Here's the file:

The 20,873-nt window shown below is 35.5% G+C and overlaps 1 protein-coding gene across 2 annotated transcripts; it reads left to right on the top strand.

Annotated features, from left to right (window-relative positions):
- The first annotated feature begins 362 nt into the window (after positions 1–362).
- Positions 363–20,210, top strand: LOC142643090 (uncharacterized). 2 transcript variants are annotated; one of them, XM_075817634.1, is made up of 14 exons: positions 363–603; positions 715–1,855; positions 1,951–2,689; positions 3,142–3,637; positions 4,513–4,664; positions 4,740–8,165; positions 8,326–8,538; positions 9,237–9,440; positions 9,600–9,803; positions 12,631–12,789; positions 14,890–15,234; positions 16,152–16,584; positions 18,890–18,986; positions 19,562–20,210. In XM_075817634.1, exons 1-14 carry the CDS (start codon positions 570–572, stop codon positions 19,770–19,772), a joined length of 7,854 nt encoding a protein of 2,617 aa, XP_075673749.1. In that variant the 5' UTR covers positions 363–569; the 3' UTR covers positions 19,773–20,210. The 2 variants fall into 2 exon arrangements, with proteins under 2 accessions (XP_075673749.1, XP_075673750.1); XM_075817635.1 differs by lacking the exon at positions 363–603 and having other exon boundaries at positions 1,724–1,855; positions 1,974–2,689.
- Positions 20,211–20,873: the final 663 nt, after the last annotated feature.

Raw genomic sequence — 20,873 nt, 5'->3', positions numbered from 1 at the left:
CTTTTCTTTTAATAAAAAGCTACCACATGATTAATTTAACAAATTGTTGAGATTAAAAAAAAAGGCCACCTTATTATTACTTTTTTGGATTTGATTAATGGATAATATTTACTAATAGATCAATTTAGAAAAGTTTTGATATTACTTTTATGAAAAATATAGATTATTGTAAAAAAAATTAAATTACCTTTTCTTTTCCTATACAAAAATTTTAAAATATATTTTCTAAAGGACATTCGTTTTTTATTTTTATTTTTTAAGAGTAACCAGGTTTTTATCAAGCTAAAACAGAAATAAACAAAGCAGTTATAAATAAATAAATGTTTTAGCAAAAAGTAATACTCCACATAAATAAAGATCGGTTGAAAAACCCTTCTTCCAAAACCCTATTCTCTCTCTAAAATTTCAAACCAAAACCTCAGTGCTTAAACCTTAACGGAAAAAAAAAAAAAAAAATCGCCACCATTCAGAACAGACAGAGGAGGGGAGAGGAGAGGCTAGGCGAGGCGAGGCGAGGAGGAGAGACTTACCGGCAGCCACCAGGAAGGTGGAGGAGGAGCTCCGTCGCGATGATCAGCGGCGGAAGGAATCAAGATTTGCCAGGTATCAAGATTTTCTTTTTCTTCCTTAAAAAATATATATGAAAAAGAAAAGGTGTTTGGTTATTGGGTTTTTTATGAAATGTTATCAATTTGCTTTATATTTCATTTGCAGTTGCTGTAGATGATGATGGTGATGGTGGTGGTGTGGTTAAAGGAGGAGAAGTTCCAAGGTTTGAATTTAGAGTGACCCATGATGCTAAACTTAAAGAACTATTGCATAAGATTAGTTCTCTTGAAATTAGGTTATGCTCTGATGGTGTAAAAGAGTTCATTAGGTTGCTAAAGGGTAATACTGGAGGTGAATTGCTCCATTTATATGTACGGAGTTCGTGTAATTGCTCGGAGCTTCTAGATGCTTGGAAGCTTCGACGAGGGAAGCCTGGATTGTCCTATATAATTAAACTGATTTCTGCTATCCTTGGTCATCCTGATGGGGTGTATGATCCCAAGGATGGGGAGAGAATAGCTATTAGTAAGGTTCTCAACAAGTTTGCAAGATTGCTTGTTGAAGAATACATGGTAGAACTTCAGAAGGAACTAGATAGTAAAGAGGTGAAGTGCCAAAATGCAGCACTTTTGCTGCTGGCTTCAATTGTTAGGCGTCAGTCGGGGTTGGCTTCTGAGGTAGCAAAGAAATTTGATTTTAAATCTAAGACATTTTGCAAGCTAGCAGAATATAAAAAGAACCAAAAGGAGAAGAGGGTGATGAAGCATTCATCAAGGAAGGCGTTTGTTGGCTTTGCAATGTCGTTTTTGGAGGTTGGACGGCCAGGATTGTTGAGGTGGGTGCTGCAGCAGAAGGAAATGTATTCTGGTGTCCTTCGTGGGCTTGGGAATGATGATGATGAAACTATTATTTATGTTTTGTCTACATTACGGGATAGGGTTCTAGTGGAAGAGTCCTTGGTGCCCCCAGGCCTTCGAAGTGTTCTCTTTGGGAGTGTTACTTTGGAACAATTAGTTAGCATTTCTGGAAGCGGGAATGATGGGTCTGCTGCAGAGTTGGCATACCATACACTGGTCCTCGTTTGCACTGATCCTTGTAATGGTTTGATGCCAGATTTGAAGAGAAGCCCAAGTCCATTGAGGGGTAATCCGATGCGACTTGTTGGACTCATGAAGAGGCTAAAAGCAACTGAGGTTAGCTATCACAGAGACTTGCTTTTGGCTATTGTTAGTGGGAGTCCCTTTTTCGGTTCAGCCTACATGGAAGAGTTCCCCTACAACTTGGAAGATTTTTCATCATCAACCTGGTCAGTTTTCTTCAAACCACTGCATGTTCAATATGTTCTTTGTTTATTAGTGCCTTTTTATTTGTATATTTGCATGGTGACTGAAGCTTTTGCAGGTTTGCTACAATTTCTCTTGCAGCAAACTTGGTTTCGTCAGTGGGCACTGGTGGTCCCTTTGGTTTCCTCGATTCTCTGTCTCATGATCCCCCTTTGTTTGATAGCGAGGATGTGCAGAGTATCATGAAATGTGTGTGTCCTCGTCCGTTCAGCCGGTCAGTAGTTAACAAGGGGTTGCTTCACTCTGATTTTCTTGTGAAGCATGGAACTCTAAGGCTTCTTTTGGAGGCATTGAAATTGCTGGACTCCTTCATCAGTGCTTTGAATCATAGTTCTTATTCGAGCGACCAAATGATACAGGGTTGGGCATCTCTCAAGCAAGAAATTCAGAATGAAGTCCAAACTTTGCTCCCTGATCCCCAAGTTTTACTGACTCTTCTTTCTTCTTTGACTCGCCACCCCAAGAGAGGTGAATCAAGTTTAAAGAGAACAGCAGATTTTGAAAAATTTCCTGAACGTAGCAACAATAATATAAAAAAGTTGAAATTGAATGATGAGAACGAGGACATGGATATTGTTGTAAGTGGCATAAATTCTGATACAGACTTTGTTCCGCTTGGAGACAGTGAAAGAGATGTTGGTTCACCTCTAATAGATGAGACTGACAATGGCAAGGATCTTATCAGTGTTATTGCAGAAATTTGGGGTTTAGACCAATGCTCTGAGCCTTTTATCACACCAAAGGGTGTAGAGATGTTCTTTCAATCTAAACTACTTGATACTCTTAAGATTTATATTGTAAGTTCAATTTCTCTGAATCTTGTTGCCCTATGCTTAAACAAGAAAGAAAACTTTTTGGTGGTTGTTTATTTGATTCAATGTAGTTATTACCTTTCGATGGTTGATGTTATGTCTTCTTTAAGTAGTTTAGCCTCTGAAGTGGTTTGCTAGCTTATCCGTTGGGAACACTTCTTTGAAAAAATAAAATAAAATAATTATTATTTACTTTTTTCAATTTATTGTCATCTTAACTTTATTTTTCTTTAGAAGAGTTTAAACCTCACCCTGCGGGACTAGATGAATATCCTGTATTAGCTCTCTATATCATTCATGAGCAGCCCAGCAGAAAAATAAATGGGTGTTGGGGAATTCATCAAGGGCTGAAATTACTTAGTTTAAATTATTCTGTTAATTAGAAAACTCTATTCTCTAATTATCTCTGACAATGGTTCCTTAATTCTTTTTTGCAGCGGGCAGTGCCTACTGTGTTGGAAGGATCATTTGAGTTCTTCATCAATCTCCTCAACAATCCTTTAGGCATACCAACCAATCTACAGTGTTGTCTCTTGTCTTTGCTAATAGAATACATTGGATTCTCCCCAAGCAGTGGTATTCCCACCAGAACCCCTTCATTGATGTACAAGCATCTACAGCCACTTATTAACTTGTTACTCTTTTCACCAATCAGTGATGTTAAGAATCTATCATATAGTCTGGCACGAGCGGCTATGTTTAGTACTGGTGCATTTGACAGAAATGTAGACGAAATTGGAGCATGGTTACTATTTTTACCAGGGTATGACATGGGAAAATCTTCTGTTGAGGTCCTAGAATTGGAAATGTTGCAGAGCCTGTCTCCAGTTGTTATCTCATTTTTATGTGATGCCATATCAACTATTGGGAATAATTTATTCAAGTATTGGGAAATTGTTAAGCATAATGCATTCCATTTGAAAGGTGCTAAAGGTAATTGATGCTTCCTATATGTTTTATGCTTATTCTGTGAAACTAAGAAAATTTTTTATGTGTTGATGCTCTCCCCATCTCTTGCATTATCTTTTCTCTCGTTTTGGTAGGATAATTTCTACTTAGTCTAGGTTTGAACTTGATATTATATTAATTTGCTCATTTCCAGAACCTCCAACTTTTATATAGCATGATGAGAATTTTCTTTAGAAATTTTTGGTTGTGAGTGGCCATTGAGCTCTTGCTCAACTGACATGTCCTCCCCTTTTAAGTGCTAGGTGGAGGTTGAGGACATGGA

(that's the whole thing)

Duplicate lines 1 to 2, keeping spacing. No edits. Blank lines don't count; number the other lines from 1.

The 20,873-nt window shown below is 35.5% G+C and overlaps 1 protein-coding gene across 2 annotated transcripts; it reads left to right on the top strand.

Annotated features, from left to right (window-relative positions):